Cell hypothesis – with regards to globalisation of English


Some fascinating ideas from Liling’s blog, lilinguistics (see sidebar).

Cell hypothesis – a novel model formulated by Duh liLinguistics

Traditionally, a language has been analogized to an organism. However linguists have rejected the idea of the organism analogy because it prevented historical linguists from identifying the real cause of language change; the analogy is also “inconsistent with the reality of idiolects.” (c.f. Mufwene, 2001) Mufwene (2001) hypothesized language as a parasitic species, whose makeup can change several times in its lifetime, whose life depends on its hosts (i.e. speakers of the language, society formed by the speakers and culture in which the speakers live).

This discussion introduces the Cell hypothesis as a tool to examine languages, particularly New Englishes (NE). Cell hypothesis defines languages as “lects”, each NE is an ecolect (language spoken in a particular ecology). The theory also acknowledges the presence of a communelect (language spoken by a particular speech community in an ecology). Lastly Cell hypothesis refers to idiolect as a cell, the most basic unit of an ecolect.

The Cell hypothesis studies

  1. an idiolect and examines what are the linguistic features that the idiolect composes,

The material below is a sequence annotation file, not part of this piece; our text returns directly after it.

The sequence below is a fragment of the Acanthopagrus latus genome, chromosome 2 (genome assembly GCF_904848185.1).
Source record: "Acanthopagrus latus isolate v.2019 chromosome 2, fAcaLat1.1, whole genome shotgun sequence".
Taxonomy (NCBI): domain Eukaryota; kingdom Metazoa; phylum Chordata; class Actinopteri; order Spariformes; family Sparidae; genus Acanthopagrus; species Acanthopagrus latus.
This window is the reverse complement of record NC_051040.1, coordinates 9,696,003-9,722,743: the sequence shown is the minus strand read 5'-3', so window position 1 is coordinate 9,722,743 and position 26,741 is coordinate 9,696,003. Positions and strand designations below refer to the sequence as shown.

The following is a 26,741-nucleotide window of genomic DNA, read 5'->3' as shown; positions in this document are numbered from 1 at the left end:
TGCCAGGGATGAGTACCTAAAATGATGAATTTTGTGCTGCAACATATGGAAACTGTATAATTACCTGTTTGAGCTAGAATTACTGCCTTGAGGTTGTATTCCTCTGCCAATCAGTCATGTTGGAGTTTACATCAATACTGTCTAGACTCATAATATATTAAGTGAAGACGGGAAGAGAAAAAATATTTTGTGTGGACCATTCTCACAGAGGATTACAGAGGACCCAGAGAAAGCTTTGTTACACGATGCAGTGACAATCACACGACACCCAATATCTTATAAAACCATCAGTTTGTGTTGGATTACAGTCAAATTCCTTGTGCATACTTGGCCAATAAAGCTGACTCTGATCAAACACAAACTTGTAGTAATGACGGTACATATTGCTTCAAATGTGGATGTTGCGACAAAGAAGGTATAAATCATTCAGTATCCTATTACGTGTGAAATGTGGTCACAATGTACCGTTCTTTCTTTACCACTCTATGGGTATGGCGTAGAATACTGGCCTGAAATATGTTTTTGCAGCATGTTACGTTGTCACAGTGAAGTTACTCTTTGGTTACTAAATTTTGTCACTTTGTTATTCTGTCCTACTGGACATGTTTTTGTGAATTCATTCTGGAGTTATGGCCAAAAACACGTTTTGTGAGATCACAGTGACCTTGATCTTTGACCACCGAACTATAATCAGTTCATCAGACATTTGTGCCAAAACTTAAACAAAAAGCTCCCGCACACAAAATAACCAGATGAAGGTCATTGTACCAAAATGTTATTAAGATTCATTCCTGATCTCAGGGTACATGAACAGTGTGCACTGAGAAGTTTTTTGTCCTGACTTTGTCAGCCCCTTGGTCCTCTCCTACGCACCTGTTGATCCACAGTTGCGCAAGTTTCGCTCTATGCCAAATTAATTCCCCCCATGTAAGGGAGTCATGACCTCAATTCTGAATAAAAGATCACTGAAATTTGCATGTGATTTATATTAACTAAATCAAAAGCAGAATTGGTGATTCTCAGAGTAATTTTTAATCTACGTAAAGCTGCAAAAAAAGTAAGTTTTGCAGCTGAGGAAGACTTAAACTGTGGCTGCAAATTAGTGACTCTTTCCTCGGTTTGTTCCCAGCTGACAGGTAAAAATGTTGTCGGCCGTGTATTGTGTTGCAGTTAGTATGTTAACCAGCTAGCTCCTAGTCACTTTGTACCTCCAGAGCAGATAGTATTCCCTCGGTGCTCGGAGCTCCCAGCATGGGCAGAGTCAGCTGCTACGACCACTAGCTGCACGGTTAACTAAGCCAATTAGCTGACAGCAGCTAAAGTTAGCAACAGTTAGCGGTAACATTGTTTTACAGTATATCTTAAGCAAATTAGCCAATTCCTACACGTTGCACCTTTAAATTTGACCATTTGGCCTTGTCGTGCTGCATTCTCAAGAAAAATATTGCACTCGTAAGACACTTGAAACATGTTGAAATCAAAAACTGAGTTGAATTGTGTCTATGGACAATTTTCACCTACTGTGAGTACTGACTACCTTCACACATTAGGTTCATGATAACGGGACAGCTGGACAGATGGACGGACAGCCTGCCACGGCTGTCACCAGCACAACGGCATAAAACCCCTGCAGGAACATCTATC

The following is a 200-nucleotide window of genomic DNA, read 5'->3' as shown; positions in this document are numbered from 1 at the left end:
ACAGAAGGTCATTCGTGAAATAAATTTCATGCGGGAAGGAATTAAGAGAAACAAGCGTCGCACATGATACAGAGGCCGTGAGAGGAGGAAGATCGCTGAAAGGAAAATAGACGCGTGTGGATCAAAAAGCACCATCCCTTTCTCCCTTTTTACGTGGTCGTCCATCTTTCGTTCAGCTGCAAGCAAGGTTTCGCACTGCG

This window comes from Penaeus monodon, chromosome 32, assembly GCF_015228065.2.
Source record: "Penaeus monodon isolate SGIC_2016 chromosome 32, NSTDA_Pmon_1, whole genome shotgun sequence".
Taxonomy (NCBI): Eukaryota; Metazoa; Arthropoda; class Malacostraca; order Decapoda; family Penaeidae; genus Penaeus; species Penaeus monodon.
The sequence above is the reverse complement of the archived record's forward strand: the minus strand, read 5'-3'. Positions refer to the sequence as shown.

2.  the processes that idiolects under goes when they conjugate to form a communelect,
  3. and ultimately describes how NEs (an ecolect) is formed and stablized.

On many grounds, Cell hypothesis is equivalent to Mufwene’s parasitic notion of language, but the core difference is that a cell is not dependent on a host like a parasite; a cell itself is a host. By conceptualizing language as a cell, it can incorporate Fishman (1991) analogy of how language can “get sick” (how language requires language maintenance) and also take the integrationalist view of language. Pennycook (2007) urged the notion to view language and its Transcultural flows. Rather than categorizing languages as different species, the Cell hypothesis views language (cell) as something with the ability to be form larger entities. The “lects” are able to flow to a different ecology regardless of level (eco-, communal- , or idio- ). The Cell hypothesis sees language changes, identity realignments and language attitude shift as processes that affect the ecology at all levels.

Ecology of the Evolution of NE in Cell hypothesis

Each idiolect is composed of a pool of linguistic features; this pool is dependent on the idiolects original ecology. When an idiolect is grafted into a different ecology, it interacts at cellular level to conjugate with other idiolect, forming communelect. Similarly, Mufwene (2001) capitalized on inter-idiolectal variation to argue language as a species, although Smith (1999) denied the validity of “collective language”, which corresponds to the communelect notion in Cell hypothesis (c.f. Mufwene (2001)). This inter-cellular interaction affects the resultant communelect. Once the pioneering idiolects form the initial communelect, any idiolect, new to the ecology, needs to conform to the norms in the founding communelect. This ties in with Mufwene’s (2001) Founder Effect hypothesis.